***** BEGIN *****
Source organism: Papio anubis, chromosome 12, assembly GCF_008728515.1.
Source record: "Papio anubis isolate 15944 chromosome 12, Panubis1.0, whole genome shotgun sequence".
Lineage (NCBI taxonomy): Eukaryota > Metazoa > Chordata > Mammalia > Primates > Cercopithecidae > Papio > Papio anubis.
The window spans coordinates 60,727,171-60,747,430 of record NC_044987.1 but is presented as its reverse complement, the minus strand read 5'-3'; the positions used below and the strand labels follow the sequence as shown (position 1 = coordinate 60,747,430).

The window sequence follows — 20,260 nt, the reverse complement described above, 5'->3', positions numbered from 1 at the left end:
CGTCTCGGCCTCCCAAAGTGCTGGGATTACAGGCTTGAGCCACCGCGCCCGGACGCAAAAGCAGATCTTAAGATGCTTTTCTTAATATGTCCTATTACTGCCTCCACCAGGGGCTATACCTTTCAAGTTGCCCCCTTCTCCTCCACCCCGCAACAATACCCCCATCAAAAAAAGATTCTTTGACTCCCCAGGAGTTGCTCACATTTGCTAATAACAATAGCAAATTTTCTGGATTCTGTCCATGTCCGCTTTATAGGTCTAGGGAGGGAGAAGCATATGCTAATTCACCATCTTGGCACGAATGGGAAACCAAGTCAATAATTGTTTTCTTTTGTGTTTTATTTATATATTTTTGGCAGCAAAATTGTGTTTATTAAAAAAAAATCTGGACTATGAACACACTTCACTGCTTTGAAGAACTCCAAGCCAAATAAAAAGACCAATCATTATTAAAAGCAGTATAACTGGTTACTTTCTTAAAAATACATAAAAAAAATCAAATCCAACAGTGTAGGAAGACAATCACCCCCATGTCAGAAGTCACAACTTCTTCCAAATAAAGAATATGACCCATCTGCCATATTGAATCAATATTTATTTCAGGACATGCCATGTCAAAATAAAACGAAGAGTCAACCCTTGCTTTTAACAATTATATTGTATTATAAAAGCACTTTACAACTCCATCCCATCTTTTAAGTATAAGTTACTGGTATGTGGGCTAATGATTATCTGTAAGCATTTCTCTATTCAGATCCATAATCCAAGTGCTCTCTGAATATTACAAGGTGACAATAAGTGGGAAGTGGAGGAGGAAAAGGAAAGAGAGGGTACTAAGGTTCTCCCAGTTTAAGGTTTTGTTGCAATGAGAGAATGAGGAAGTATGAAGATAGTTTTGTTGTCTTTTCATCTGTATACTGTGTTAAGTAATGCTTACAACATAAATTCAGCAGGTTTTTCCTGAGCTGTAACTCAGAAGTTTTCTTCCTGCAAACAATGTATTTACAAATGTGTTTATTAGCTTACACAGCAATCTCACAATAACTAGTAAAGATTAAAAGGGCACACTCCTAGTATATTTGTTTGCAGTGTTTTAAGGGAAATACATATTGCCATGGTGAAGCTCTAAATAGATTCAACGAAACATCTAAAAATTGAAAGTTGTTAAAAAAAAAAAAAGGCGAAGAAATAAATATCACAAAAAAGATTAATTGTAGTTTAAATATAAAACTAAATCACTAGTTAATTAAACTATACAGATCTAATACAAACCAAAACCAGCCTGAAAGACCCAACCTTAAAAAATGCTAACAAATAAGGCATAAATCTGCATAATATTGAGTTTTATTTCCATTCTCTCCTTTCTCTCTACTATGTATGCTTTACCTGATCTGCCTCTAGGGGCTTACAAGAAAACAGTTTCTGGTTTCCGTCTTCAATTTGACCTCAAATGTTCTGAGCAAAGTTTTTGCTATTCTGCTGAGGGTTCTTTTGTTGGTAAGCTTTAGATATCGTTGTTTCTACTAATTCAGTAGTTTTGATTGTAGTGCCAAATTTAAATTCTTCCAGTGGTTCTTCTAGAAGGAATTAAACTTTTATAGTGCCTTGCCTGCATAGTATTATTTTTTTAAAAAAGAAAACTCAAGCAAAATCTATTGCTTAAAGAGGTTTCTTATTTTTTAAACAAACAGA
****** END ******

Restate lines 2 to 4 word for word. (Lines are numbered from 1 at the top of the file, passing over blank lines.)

Source record: "Papio anubis isolate 15944 chromosome 12, Panubis1.0, whole genome shotgun sequence".
Lineage (NCBI taxonomy): Eukaryota > Metazoa > Chordata > Mammalia > Primates > Cercopithecidae > Papio > Papio anubis.
The window spans coordinates 60,727,171-60,747,430 of record NC_044987.1 but is presented as its reverse complement, the minus strand read 5'-3'; the positions used below and the strand labels follow the sequence as shown (position 1 = coordinate 60,747,430).